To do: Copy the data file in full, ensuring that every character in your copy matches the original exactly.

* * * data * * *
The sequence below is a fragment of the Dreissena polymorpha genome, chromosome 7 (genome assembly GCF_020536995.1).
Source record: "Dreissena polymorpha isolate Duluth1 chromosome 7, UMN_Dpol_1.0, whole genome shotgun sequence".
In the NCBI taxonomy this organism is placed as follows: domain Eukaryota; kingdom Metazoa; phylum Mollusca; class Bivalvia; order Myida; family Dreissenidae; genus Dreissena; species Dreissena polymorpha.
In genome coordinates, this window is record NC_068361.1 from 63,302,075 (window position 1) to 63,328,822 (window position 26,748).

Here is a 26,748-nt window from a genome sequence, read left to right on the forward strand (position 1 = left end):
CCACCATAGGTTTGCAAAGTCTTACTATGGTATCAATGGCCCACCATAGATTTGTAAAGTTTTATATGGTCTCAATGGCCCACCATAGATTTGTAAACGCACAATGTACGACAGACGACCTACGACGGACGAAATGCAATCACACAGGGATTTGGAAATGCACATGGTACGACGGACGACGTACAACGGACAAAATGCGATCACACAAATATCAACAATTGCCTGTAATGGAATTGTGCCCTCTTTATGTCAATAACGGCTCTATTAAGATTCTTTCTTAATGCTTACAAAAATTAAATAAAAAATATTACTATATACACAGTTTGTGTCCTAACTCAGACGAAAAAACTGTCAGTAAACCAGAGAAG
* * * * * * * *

The sequence below is a fragment of the Dreissena polymorpha genome, chromosome 7 (genome assembly GCF_020536995.1).
Source record: "Dreissena polymorpha isolate Duluth1 chromosome 7, UMN_Dpol_1.0, whole genome shotgun sequence".
In the NCBI taxonomy this organism is placed as follows: domain Eukaryota; kingdom Metazoa; phylum Mollusca; class Bivalvia; order Myida; family Dreissenidae; genus Dreissena; species Dreissena polymorpha.
In genome coordinates, this window is record NC_068361.1 from 63,302,075 (window position 1) to 63,328,822 (window position 26,748).

Here is a 26,748-nt window from a genome sequence, read left to right on the forward strand (position 1 = left end):
CCACCATAGGTTTGCAAAGTCTTACTATGGTATCAATGGCCCACCATAGATTTGTAAAGTTTTATATGGTCTCAATGGCCCACCATAGATTTGTAAACGCACAATGTACGACAGACGACCTACGACGGACGAAATGCAATCACACAGGGATTTGGAAATGCACATGGTACGACGGACGACGTACAACGGACAAAATGCGATCACACAAATATCAACAATTGCCTGTAATGGAATTGTGCCCTCTTTATGTCAATAACGGCTCTATTAAGATTCTTTCTTAATGCTTACAAAAATTAAATAAAAAATATTACTATATACACAGTTTGTGTCCTAACTCAGACGAAAAAACTGTCAGTAAACCAGAGAAG